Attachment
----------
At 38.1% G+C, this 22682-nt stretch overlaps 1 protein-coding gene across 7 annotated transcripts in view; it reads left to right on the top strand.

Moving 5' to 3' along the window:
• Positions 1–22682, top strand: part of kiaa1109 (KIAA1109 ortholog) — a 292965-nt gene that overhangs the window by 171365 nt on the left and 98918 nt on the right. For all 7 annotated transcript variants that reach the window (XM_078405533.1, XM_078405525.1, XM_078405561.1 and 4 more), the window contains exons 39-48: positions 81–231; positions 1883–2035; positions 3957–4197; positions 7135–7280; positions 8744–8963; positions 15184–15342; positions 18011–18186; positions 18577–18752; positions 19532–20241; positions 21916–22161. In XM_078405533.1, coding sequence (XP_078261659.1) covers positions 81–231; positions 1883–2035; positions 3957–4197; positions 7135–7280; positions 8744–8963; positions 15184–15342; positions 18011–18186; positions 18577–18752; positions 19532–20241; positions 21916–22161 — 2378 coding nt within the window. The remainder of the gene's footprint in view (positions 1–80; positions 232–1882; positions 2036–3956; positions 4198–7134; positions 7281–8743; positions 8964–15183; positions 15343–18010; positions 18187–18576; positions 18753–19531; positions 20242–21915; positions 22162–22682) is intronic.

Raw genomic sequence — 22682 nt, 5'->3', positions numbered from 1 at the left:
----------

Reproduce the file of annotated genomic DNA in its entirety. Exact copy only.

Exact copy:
At 38.1% G+C, this 22682-nt stretch overlaps 1 protein-coding gene across 7 annotated transcripts in view; it reads left to right on the top strand.

Moving 5' to 3' along the window:
• Positions 1–22682, top strand: part of kiaa1109 (KIAA1109 ortholog) — a 292965-nt gene that overhangs the window by 171365 nt on the left and 98918 nt on the right. For all 7 annotated transcript variants that reach the window (XM_078405533.1, XM_078405525.1, XM_078405561.1 and 4 more), the window contains exons 39-48: positions 81–231; positions 1883–2035; positions 3957–4197; positions 7135–7280; positions 8744–8963; positions 15184–15342; positions 18011–18186; positions 18577–18752; positions 19532–20241; positions 21916–22161. In XM_078405533.1, coding sequence (XP_078261659.1) covers positions 81–231; positions 1883–2035; positions 3957–4197; positions 7135–7280; positions 8744–8963; positions 15184–15342; positions 18011–18186; positions 18577–18752; positions 19532–20241; positions 21916–22161 — 2378 coding nt within the window. The remainder of the gene's footprint in view (positions 1–80; positions 232–1882; positions 2036–3956; positions 4198–7134; positions 7281–8743; positions 8964–15183; positions 15343–18010; positions 18187–18576; positions 18753–19531; positions 20242–21915; positions 22162–22682) is intronic.

Raw genomic sequence — 22682 nt, 5'->3', positions numbered from 1 at the left: